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September 3, 2020updated 30 Sep 2022 9:33am

New BBC director-general tells staff to work elsewhere if they want to share opinions online or in columns

By Charlotte Tobitt

The BBC’s new director-general has made renewing its commitment to impartiality one of its four priorities as he warned staff over their social media use.

Tim Davie, the former chief executive of commercial arm BBC Studios, told staff in a maiden speech that they must urgently “champion and recommit” to impartiality.

He said research indicated “too many” people view the BBC’s output as being shaped by a particular perspective.

Davie said: “To be clear, this is not about abandoning democratic values such as championing fair debate or an abhorrence of racism. But it is about being free from political bias, guided by the pursuit of truth, not a particular agenda.

“If you want to be an opinionated columnist or a partisan campaigner on social media then that is a valid choice, but you should not be working at the BBC.”

The BBC has commissioned its former director of global news Richard Sambrook to carry out a review of its social media use and how it can maintain impartiality.

Davie told staff to expect new guidance on how best to abide by impartiality guidelines, new “rigorously enforced” social media rules, and “clearer direction on the declaration of external interests”.

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There will also be training “to explore the tough, but interesting dilemmas that the modern world presents” while Davie said staff should spend more time outside the BBC hearing what people think.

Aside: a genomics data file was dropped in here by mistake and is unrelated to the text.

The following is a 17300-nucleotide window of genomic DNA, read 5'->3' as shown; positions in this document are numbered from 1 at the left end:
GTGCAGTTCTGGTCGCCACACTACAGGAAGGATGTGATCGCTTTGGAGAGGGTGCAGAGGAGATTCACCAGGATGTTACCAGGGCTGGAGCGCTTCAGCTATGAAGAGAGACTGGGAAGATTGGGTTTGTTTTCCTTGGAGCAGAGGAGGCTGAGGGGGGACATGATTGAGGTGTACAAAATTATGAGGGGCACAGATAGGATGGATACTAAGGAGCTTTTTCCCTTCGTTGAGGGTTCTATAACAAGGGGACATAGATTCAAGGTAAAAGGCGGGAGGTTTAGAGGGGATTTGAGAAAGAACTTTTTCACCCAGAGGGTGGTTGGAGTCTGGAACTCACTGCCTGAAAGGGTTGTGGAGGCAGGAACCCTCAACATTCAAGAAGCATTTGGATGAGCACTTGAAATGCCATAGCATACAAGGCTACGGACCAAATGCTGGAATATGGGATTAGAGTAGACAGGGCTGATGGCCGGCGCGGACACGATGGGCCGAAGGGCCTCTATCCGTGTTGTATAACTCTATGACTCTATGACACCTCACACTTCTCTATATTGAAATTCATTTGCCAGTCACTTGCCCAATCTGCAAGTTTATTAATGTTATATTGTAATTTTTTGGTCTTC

Part of the reason for the drive, Davie said, is that despite huge audiences during the Covid-19 pandemic there is “significant risk” that “if current trends continue we will not feel indispensable enough to all our audience”.

“We must evolve to protect what we cherish.”

Former head of BBC Westminster Sir Robbie Gibb warned earlier this year social media “terribly distorts the way supposedly impartial journalists operate”.

Will Lewis, the former boss of Dow Jones and the Wall Street Journal, and ex-Financial Times editor Lionel Barber have also both spoken out about journalists’ “unbecoming” use of social media to share their opinions and exclusive content.

Davie’s three other priorities in the short term are a focus on “unique, high-impact content” instead of spreading resources too thinly, doing more online, and building commercial income.

Davie said: “Of course, this will happen alongside our investment in providing trusted news globally via the matchless World Service and World News channel.

“We will continue to invest in these services but our ambition is to go further, and with the support of government, to reach a billion people globally over the next decade, further building the reputation of the UK and the BBC.”

Davie, who began his new role on Tuesday, also confirmed he will not push for a subscription BBC service “that serves the few”.

Paul Siegert, national broadcasting organiser for the National Union of Journalists, welcomed most of Davie’s words but said he can’t see how plans to cut journalist jobs, including 600 across the four nations and 520 in BBC News, “will help the BBC maintain its position as the UK’s most respected source of news or make the output world-beating and utterly distinctive”.

He went on: “If Tim Davie is making the case for further cuts down the line, then I cannot see how his vision for a more diverse BBC and one which provides a service for all its viewers across the nations and regions will be possible if  grassroots programming and journalism is further eroded.

“It’s the staff who make all this possible and they should be at the heart for any plans for the future and not have to face more cuts.”

Picture: Andrew Milligan/PA Wire

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